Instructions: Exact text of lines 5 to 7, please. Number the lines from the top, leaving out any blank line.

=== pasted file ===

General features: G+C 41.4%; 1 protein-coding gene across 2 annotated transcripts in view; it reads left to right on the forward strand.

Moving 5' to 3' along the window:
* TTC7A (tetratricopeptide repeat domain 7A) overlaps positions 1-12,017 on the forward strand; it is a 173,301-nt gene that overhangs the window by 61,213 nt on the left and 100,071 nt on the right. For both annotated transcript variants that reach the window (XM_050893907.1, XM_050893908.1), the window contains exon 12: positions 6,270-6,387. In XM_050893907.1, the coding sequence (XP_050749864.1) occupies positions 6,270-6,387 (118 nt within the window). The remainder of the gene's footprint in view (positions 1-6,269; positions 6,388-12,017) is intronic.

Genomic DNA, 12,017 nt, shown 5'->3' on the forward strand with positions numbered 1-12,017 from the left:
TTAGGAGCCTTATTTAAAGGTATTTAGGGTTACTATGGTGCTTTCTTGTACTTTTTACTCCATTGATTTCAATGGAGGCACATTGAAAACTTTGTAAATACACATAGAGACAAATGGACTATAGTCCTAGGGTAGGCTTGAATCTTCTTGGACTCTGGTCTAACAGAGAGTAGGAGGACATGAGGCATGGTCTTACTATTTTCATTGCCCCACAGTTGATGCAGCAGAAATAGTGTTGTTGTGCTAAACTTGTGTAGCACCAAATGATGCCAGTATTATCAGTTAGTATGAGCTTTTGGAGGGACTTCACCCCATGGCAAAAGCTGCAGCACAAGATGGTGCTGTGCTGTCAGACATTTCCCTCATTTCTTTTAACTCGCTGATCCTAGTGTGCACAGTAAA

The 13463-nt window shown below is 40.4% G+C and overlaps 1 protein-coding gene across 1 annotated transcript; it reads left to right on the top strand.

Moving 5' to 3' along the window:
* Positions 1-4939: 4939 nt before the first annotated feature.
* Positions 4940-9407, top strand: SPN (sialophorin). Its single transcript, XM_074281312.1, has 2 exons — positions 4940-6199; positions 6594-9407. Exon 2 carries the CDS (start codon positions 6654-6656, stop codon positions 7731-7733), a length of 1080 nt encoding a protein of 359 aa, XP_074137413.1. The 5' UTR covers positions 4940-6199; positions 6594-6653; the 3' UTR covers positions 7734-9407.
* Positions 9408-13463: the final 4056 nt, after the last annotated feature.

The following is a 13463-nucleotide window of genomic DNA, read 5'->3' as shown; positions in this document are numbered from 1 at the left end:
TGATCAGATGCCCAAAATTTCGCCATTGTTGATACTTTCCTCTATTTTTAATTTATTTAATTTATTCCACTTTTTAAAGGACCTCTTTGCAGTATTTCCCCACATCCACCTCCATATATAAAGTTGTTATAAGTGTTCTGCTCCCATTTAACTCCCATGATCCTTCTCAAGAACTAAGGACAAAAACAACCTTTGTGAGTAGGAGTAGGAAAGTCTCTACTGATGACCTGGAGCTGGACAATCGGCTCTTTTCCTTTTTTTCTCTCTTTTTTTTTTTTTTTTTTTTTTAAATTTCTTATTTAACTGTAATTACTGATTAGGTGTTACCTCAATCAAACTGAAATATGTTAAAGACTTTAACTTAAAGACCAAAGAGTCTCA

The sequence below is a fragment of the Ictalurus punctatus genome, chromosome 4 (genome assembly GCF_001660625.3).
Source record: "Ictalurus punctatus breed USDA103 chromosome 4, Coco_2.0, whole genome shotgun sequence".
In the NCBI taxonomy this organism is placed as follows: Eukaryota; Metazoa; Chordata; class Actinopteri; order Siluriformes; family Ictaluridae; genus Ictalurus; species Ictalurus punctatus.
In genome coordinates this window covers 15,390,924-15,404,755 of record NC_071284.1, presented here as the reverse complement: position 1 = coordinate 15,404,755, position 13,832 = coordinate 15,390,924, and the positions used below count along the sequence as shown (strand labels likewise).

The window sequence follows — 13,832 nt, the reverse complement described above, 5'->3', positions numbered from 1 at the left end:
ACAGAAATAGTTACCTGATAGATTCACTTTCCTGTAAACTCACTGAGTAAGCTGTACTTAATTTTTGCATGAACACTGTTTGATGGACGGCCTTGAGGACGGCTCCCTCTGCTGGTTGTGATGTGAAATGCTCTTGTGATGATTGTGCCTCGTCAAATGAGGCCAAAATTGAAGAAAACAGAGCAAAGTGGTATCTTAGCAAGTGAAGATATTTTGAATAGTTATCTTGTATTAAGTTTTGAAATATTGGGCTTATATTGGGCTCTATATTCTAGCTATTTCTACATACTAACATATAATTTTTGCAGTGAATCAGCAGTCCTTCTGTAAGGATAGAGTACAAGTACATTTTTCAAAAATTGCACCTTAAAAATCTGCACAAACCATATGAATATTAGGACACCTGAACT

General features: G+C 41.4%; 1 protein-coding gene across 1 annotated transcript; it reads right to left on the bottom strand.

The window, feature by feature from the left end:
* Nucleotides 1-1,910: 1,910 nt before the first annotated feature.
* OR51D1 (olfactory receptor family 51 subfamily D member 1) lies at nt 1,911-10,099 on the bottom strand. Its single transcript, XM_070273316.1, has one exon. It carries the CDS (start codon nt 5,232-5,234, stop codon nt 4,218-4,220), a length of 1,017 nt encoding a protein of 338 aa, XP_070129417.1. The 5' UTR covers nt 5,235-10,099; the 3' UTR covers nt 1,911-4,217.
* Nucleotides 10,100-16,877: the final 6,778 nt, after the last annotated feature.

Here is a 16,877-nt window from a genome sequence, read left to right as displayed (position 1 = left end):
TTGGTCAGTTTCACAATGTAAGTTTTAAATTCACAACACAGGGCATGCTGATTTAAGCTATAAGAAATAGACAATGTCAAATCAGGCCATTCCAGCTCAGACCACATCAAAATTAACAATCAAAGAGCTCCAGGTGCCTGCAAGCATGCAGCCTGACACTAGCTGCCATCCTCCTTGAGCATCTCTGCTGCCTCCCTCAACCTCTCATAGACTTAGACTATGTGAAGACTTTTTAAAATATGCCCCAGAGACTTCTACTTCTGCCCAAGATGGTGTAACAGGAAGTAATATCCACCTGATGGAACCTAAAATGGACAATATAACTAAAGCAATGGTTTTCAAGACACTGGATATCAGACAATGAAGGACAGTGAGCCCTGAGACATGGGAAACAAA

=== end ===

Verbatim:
TTAGGAGCCTTATTTAAAGGTATTTAGGGTTACTATGGTGCTTTCTTGTACTTTTTACTCCATTGATTTCAATGGAGGCACATTGAAAACTTTGTAAATACACATAGAGACAAATGGACTATAGTCCTAGGGTAGGCTTGAATCTTCTTGGACTCTGGTCTAACAGAGAGTAGGAGGACATGAGGCATGGTCTTACTATTTTCATTGCCCCACAGTTGATGCAGCAGAAATAGTGTTGTTGTGCTAAACTTGTGTAGCACCAAATGATGCCAGTATTATCAGTTAGTATGAGCTTTTGGAGGGACTTCACCCCATGGCAAAAGCTGCAGCACAAGATGGTGCTGTGCTGTCAGACATTTCCCTCATTTCTTTTAACTCGCTGATCCTAGTGTGCACAGTAAA

The 13463-nt window shown below is 40.4% G+C and overlaps 1 protein-coding gene across 1 annotated transcript; it reads left to right on the top strand.

Moving 5' to 3' along the window: